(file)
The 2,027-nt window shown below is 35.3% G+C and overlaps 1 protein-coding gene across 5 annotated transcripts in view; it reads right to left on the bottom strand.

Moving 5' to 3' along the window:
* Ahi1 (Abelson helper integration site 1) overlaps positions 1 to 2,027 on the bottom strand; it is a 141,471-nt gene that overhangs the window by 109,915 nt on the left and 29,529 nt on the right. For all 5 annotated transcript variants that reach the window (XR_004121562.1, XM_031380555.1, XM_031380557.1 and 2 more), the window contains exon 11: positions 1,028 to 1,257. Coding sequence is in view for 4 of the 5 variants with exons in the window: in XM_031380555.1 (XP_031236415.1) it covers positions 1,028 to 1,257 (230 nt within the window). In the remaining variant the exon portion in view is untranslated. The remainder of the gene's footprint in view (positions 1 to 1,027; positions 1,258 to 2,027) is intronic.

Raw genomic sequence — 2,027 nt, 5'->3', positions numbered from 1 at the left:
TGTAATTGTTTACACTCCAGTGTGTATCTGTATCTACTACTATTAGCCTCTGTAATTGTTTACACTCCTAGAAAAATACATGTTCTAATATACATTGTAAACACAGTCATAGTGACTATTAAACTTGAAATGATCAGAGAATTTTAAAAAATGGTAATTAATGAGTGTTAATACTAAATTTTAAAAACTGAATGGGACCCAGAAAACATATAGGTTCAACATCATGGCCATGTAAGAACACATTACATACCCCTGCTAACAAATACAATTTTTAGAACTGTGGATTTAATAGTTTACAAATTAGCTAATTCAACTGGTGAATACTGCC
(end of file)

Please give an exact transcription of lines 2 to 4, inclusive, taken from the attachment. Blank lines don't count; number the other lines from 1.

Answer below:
Moving 5' to 3' along the window:
* Ahi1 (Abelson helper integration site 1) overlaps positions 1 to 2,027 on the bottom strand; it is a 141,471-nt gene that overhangs the window by 109,915 nt on the left and 29,529 nt on the right. For all 5 annotated transcript variants that reach the window (XR_004121562.1, XM_031380555.1, XM_031380557.1 and 2 more), the window contains exon 11: positions 1,028 to 1,257. Coding sequence is in view for 4 of the 5 variants with exons in the window: in XM_031380555.1 (XP_031236415.1) it covers positions 1,028 to 1,257 (230 nt within the window). In the remaining variant the exon portion in view is untranslated. The remainder of the gene's footprint in view (positions 1 to 1,027; positions 1,258 to 2,027) is intronic.

Raw genomic sequence — 2,027 nt, 5'->3', positions numbered from 1 at the left: